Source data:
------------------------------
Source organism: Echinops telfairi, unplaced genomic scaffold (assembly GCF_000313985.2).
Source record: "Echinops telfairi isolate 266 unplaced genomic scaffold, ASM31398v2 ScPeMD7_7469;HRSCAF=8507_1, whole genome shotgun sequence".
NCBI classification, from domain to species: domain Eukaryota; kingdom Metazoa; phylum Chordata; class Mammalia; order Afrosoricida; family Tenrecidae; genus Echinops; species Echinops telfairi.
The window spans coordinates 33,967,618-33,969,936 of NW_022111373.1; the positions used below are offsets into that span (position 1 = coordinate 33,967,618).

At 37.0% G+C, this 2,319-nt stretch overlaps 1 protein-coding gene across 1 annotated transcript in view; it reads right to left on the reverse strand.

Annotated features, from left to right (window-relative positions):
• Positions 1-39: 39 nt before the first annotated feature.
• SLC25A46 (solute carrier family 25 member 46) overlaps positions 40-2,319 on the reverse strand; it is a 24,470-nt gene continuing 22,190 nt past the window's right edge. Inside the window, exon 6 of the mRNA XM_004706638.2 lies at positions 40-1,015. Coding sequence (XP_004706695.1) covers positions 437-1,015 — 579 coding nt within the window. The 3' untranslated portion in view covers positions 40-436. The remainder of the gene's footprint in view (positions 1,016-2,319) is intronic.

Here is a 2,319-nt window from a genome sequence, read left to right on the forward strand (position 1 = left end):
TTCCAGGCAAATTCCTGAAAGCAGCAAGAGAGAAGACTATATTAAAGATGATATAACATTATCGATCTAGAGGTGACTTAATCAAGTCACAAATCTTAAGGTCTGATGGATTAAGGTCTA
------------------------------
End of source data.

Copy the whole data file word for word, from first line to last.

Source organism: Echinops telfairi, unplaced genomic scaffold (assembly GCF_000313985.2).
Source record: "Echinops telfairi isolate 266 unplaced genomic scaffold, ASM31398v2 ScPeMD7_7469;HRSCAF=8507_1, whole genome shotgun sequence".
NCBI classification, from domain to species: domain Eukaryota; kingdom Metazoa; phylum Chordata; class Mammalia; order Afrosoricida; family Tenrecidae; genus Echinops; species Echinops telfairi.
The window spans coordinates 33,967,618-33,969,936 of NW_022111373.1; the positions used below are offsets into that span (position 1 = coordinate 33,967,618).

At 37.0% G+C, this 2,319-nt stretch overlaps 1 protein-coding gene across 1 annotated transcript in view; it reads right to left on the reverse strand.

Annotated features, from left to right (window-relative positions):
• Positions 1-39: 39 nt before the first annotated feature.
• SLC25A46 (solute carrier family 25 member 46) overlaps positions 40-2,319 on the reverse strand; it is a 24,470-nt gene continuing 22,190 nt past the window's right edge. Inside the window, exon 6 of the mRNA XM_004706638.2 lies at positions 40-1,015. Coding sequence (XP_004706695.1) covers positions 437-1,015 — 579 coding nt within the window. The 3' untranslated portion in view covers positions 40-436. The remainder of the gene's footprint in view (positions 1,016-2,319) is intronic.

Here is a 2,319-nt window from a genome sequence, read left to right on the forward strand (position 1 = left end):
TTCCAGGCAAATTCCTGAAAGCAGCAAGAGAGAAGACTATATTAAAGATGATATAACATTATCGATCTAGAGGTGACTTAATCAAGTCACAAATCTTAAGGTCTGATGGATTAAGGTCTA